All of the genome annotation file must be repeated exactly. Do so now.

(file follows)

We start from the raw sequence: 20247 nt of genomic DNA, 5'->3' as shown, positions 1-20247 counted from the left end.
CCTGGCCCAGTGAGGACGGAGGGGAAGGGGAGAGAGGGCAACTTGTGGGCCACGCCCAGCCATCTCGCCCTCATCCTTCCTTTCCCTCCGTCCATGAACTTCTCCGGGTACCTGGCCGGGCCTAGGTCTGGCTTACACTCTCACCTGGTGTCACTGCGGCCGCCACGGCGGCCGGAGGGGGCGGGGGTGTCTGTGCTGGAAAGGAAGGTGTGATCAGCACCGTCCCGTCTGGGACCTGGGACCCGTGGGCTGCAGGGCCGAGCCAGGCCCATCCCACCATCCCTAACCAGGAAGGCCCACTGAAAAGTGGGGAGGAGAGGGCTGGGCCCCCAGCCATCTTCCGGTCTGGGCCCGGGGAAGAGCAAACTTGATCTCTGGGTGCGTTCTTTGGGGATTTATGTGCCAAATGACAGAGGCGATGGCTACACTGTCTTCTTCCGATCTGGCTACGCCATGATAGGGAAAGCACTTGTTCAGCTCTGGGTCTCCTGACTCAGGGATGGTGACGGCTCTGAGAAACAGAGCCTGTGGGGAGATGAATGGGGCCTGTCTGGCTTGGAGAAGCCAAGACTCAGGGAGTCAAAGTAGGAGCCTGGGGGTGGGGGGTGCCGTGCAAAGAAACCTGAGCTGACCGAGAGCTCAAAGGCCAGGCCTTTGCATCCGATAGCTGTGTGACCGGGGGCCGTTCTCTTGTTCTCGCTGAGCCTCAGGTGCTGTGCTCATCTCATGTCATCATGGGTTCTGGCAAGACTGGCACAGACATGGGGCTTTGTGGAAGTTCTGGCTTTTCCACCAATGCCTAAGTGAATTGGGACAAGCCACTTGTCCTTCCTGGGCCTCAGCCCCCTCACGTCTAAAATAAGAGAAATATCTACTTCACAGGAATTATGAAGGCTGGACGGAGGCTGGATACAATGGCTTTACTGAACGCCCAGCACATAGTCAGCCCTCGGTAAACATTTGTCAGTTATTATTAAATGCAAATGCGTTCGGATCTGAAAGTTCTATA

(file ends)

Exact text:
We start from the raw sequence: 20247 nt of genomic DNA, 5'->3' as shown, positions 1-20247 counted from the left end.
CCTGGCCCAGTGAGGACGGAGGGGAAGGGGAGAGAGGGCAACTTGTGGGCCACGCCCAGCCATCTCGCCCTCATCCTTCCTTTCCCTCCGTCCATGAACTTCTCCGGGTACCTGGCCGGGCCTAGGTCTGGCTTACACTCTCACCTGGTGTCACTGCGGCCGCCACGGCGGCCGGAGGGGGCGGGGGTGTCTGTGCTGGAAAGGAAGGTGTGATCAGCACCGTCCCGTCTGGGACCTGGGACCCGTGGGCTGCAGGGCCGAGCCAGGCCCATCCCACCATCCCTAACCAGGAAGGCCCACTGAAAAGTGGGGAGGAGAGGGCTGGGCCCCCAGCCATCTTCCGGTCTGGGCCCGGGGAAGAGCAAACTTGATCTCTGGGTGCGTTCTTTGGGGATTTATGTGCCAAATGACAGAGGCGATGGCTACACTGTCTTCTTCCGATCTGGCTACGCCATGATAGGGAAAGCACTTGTTCAGCTCTGGGTCTCCTGACTCAGGGATGGTGACGGCTCTGAGAAACAGAGCCTGTGGGGAGATGAATGGGGCCTGTCTGGCTTGGAGAAGCCAAGACTCAGGGAGTCAAAGTAGGAGCCTGGGGGTGGGGGGTGCCGTGCAAAGAAACCTGAGCTGACCGAGAGCTCAAAGGCCAGGCCTTTGCATCCGATAGCTGTGTGACCGGGGGCCGTTCTCTTGTTCTCGCTGAGCCTCAGGTGCTGTGCTCATCTCATGTCATCATGGGTTCTGGCAAGACTGGCACAGACATGGGGCTTTGTGGAAGTTCTGGCTTTTCCACCAATGCCTAAGTGAATTGGGACAAGCCACTTGTCCTTCCTGGGCCTCAGCCCCCTCACGTCTAAAATAAGAGAAATATCTACTTCACAGGAATTATGAAGGCTGGACGGAGGCTGGATACAATGGCTTTACTGAACGCCCAGCACATAGTCAGCCCTCGGTAAACATTTGTCAGTTATTATTAAATGCAAATGCGTTCGGATCTGAAAGTTCTATA